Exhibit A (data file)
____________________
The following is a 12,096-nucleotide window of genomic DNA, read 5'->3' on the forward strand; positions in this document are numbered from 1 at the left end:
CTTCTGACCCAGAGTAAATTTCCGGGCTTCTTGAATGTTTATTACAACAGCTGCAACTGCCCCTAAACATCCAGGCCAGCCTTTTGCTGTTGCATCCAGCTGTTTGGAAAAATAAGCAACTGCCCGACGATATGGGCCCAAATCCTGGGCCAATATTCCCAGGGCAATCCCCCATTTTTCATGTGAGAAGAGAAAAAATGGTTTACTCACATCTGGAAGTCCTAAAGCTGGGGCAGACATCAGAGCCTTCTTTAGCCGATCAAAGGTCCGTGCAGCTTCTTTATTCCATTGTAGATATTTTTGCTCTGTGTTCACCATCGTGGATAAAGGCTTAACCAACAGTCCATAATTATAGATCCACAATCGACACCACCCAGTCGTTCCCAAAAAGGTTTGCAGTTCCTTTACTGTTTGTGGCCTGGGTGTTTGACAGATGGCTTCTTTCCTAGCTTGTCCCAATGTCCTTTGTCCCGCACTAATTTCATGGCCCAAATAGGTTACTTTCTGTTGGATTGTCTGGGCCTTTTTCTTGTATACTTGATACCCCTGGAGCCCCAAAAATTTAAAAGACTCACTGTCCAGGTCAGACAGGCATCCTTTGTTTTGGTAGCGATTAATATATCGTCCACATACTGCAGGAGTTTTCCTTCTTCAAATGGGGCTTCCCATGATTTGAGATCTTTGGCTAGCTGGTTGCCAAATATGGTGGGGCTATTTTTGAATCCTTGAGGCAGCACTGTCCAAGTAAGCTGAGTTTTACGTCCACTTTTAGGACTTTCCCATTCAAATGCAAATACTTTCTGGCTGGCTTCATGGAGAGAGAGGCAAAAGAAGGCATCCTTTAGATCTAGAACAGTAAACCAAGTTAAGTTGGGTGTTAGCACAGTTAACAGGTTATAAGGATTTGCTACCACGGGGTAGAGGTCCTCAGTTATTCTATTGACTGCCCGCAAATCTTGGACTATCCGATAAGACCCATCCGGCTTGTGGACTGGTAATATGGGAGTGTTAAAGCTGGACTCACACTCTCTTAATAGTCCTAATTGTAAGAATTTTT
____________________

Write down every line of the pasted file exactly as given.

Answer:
The following is a 12,096-nucleotide window of genomic DNA, read 5'->3' on the forward strand; positions in this document are numbered from 1 at the left end:
CTTCTGACCCAGAGTAAATTTCCGGGCTTCTTGAATGTTTATTACAACAGCTGCAACTGCCCCTAAACATCCAGGCCAGCCTTTTGCTGTTGCATCCAGCTGTTTGGAAAAATAAGCAACTGCCCGACGATATGGGCCCAAATCCTGGGCCAATATTCCCAGGGCAATCCCCCATTTTTCATGTGAGAAGAGAAAAAATGGTTTACTCACATCTGGAAGTCCTAAAGCTGGGGCAGACATCAGAGCCTTCTTTAGCCGATCAAAGGTCCGTGCAGCTTCTTTATTCCATTGTAGATATTTTTGCTCTGTGTTCACCATCGTGGATAAAGGCTTAACCAACAGTCCATAATTATAGATCCACAATCGACACCACCCAGTCGTTCCCAAAAAGGTTTGCAGTTCCTTTACTGTTTGTGGCCTGGGTGTTTGACAGATGGCTTCTTTCCTAGCTTGTCCCAATGTCCTTTGTCCCGCACTAATTTCATGGCCCAAATAGGTTACTTTCTGTTGGATTGTCTGGGCCTTTTTCTTGTATACTTGATACCCCTGGAGCCCCAAAAATTTAAAAGACTCACTGTCCAGGTCAGACAGGCATCCTTTGTTTTGGTAGCGATTAATATATCGTCCACATACTGCAGGAGTTTTCCTTCTTCAAATGGGGCTTCCCATGATTTGAGATCTTTGGCTAGCTGGTTGCCAAATATGGTGGGGCTATTTTTGAATCCTTGAGGCAGCACTGTCCAAGTAAGCTGAGTTTTACGTCCACTTTTAGGACTTTCCCATTCAAATGCAAATACTTTCTGGCTGGCTTCATGGAGAGAGAGGCAAAAGAAGGCATCCTTTAGATCTAGAACAGTAAACCAAGTTAAGTTGGGTGTTAGCACAGTTAACAGGTTATAAGGATTTGCTACCACGGGGTAGAGGTCCTCAGTTATTCTATTGACTGCCCGCAAATCTTGGACTATCCGATAAGACCCATCCGGCTTGTGGACTGGTAATATGGGAGTGTTAAAGCTGGACTCACACTCTCTTAATAGTCCTAATTGTAAGAATTTTT